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Ways of the World

Carol Stone, business economist & active Episcopalian, brings you "Ways of the World". Exploring business & consumers & stewardship, we'll discuss everyday issues: kids & finances, gas prices, & some larger issues: what if foreigners start dumping our debt? And so on. We can provide answers & seek out sources for others. We'll talk about current events & perhaps get different perspectives from what the media says. Write to Carol. Let her know what's important to you:

Wednesday, May 09, 2007

"Ways of the World" Has a Birthday!

This week marks the first anniversary of the "Ways of the World" blog on the Geranium Farm website. A recent query from a reader in Texas had us digging back into some old articles, especially from last summer, and we were reminded of the variety of issues we have been talking about.

The reader asked us about the Grameen Bank, the Nobel-Prize-winning "people's bank" in Bangladesh which seeks to facilitate personal growth in that nation's villages through micro-loans. They've succeeded now for 30-plus years, and we were surprised to realize that we have written about them about half-a-dozen times, celebrating that effort.

This people-oriented perspective governed our approach to the Millennium Development Goals. Our favorite foray into that world-wide topic was a "field-trip" to St. Bart's Church in Manhattan to hear Archbishop Ndungane of South Africa. He emphasized that what his people hope for in that program is not charity, but access to resources: "a hand up, not a hand out" as the saying goes.

We've talked several times about business leaders in their roles as creators of jobs and wealth for everyone and as philanthropists in the use of their own wealth. We've prayed for them, in a deliberate attempt to call attention to what we – frankly – have long perceived as a scarce element among the concerns of the Church. This isn't an appeal to a gospel of prosperity, but a recognition of these business leaders as people who have major responsibilities and very much need God's guidance and support. This topic will come up again right away next week when the Church commemorates Rogation Days on Monday, Tuesday and Wednesday before Ascension Day, a traditional time of prayer for commerce and industry as well as agriculture.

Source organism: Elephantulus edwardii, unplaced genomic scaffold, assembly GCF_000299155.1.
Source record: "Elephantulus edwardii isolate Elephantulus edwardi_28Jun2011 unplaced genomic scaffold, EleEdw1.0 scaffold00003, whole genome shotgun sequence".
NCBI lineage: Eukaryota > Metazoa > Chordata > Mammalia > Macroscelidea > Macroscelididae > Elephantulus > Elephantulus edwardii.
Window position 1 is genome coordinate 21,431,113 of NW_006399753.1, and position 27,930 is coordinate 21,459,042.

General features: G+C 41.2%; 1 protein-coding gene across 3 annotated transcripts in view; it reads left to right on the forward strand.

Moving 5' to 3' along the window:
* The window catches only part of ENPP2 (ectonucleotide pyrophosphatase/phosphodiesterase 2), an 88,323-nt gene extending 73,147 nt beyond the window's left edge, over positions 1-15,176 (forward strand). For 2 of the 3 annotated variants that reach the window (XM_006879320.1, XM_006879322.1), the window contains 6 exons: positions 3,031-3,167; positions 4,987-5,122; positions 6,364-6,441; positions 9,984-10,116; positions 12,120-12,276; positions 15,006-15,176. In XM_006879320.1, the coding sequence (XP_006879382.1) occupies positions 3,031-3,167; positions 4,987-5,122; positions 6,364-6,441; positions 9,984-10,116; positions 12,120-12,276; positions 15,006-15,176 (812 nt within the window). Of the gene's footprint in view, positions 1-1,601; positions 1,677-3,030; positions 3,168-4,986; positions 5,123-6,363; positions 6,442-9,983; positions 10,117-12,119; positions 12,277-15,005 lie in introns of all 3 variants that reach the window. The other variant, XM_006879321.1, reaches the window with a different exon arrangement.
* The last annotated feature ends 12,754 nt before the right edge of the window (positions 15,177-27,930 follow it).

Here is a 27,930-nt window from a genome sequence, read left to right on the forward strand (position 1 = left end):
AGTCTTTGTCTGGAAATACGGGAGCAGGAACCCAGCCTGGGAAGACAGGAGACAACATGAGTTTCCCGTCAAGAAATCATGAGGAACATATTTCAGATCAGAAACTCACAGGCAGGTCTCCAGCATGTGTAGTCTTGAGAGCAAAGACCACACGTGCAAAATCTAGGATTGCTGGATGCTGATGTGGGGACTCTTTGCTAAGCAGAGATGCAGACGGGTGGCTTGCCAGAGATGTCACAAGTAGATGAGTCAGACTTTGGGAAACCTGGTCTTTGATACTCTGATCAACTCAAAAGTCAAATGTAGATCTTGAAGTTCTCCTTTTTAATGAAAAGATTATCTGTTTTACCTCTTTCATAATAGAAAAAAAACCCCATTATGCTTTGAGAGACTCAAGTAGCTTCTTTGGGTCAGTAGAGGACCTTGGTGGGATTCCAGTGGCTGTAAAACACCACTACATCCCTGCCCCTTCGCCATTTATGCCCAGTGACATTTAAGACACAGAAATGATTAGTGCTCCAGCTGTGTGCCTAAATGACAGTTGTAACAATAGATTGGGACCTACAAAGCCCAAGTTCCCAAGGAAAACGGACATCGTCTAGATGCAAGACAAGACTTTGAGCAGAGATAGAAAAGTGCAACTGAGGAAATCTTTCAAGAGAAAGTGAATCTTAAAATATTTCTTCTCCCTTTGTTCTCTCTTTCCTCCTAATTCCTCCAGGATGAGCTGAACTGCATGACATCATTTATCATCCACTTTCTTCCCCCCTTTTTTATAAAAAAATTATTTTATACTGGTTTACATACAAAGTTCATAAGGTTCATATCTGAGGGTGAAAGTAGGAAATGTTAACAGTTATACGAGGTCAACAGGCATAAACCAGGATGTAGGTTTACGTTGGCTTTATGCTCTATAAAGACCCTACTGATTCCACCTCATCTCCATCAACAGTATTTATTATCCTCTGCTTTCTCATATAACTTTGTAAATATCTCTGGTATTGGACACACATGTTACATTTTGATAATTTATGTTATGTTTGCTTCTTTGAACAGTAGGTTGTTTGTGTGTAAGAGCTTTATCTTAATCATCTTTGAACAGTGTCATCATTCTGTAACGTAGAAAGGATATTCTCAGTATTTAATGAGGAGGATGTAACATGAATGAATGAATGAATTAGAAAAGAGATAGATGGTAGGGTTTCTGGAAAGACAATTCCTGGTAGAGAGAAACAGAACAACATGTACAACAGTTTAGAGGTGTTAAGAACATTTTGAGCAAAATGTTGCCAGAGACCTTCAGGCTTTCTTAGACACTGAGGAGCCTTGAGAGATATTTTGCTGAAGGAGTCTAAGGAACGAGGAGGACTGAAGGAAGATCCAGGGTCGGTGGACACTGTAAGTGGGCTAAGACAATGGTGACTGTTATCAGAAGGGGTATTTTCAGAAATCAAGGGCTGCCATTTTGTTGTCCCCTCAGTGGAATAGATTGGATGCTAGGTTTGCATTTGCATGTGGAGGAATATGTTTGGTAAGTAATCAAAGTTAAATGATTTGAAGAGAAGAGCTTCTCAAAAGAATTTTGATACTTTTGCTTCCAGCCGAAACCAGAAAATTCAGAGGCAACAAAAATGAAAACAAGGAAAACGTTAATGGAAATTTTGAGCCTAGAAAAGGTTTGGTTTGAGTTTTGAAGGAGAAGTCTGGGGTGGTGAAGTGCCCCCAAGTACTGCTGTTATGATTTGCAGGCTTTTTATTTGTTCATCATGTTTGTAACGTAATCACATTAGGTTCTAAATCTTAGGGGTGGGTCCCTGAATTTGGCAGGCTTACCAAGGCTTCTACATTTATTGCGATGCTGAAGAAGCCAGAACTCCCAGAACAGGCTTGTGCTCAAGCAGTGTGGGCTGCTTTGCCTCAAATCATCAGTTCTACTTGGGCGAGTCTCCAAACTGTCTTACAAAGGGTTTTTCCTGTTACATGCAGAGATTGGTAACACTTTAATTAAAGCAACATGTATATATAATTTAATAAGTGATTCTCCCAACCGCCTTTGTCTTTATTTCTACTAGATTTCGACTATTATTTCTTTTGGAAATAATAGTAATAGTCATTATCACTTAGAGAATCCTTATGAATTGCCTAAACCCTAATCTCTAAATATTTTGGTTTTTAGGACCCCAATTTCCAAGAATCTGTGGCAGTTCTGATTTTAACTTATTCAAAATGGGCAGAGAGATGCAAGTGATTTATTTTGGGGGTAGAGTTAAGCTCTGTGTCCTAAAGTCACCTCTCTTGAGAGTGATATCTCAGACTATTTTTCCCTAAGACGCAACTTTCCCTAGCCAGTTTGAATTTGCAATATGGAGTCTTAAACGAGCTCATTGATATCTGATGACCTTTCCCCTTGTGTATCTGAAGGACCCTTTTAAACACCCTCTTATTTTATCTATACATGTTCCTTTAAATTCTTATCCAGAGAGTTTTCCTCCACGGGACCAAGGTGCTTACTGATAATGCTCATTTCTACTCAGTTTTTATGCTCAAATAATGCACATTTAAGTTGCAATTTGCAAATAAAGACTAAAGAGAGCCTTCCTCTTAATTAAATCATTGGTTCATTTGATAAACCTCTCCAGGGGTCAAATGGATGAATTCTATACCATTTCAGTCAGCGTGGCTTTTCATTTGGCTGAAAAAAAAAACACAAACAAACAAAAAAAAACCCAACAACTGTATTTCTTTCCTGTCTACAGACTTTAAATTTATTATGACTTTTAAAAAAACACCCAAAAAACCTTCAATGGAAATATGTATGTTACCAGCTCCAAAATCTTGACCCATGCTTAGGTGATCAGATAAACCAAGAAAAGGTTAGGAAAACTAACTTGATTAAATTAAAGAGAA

We've talked about ourselves as consumers. In response to a resolution passed by last June's General Convention called "Culture of Debt", we examined the way people spend money and run up bills. We suggested that retirement planning – at any age – might help reduce people's hunger to "… Buy Things They Don't Need", the title of a marketing book we quoted. We even wrote a silly song: a new verse to "Here Comes Santa Claus" that encourages you to "Watch Your Credit Card".

The topic we became the most excited about is ecology. High energy prices got our attention and we were amazed to learn that the world is consuming more than 42,000 gallons of petroleum every second. That number still appalls: 42,000 gallons a second. There are many kinds of waste with petroleum and with other natural resources. Carbon emissions are bad. Once again and especially in the absence of a consensus in the United States on the proper role of government, our emphasis here has been on private sector initiatives. The rest of us can tackle the problem without waiting for further public policy changes. In fact, operating businesses and households in a "greener" way is becoming more mainstream every day. We ourselves have come to believe that taking care of the world doesn't really require "sacrifice", but instead different styles and practices than we're used to in daily living. It's our current profligacy, by contrast, that will bring about the eventual sacrifice.

So what is coming up in Year 2 of Ways of the World? To begin, what would YOU like to hear about? For instance, we do have a reader's question of long standing about fair-traded coffee and other goods, and we promise to get to that soon to assess its effectiveness in improving the farmers' and the producers' lot. That will lead us into the maze of globalization. Last week, we referred to government budgets as a hornets' nest, and we need to work our way around that issue. We haven't mentioned social security or health care, and we really need to go through those together. But, please, good readers, do let us know what you are interested in as well. And if you disagree with arguments we make, let us know that too. We can all grow by having more discussion.

Writing these articles is a pleasure for me and this is a good opportunity for me to thank Barbara and the supporters of the Geranium Farm for making "Ways of the World" possible. Imagine the imagination of these Episcopal Church leaders who would take in a former Wall Street financial economist and let her write articles under the heading "Ways of the World"! I think that's pretty innovative, and I hope what we're doing here is what they thought it might be.


Blogger Joanna Depue said...

Happy Birthday....WOW, WoW! It takes me a while to get around to some of these things... but here it is. Your contributions to the farm and its financial groundedness - and to all the Farmers near and wide wo have not always drawn a direct line between spirituality and spending. Keep up the wonderful work. DJ

5/29/2007 10:26 AM  

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